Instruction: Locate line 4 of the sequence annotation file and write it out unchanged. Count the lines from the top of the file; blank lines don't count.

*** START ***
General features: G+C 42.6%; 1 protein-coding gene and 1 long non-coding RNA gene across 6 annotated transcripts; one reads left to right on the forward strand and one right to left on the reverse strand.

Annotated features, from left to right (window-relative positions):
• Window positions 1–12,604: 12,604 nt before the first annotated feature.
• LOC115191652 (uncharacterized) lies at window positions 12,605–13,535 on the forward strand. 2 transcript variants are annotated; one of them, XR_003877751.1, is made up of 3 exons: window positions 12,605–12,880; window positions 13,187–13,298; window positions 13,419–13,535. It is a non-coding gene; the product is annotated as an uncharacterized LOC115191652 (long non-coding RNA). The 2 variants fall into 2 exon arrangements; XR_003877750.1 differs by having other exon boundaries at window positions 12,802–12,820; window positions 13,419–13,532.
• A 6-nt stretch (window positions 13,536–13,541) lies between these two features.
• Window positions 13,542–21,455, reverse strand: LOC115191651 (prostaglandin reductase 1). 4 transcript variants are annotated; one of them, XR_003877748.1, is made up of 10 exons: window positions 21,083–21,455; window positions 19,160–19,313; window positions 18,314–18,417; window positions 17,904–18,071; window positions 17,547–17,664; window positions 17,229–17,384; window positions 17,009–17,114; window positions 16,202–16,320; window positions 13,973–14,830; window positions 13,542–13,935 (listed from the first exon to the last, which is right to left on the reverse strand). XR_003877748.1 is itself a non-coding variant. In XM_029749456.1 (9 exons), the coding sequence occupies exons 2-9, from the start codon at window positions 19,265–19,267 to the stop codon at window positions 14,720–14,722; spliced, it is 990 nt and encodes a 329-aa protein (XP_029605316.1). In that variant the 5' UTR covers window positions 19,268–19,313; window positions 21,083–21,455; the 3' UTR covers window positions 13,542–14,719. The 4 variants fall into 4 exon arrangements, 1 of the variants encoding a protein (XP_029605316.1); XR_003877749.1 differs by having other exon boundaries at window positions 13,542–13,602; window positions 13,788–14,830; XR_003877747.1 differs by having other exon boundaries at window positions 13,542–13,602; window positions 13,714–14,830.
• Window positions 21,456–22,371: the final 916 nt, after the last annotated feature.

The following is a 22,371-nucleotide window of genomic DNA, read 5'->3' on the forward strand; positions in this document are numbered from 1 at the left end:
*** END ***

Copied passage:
• LOC115191652 (uncharacterized) lies at window positions 12,605–13,535 on the forward strand. 2 transcript variants are annotated; one of them, XR_003877751.1, is made up of 3 exons: window positions 12,605–12,880; window positions 13,187–13,298; window positions 13,419–13,535. It is a non-coding gene; the product is annotated as an uncharacterized LOC115191652 (long non-coding RNA). The 2 variants fall into 2 exon arrangements; XR_003877750.1 differs by having other exon boundaries at window positions 12,802–12,820; window positions 13,419–13,532.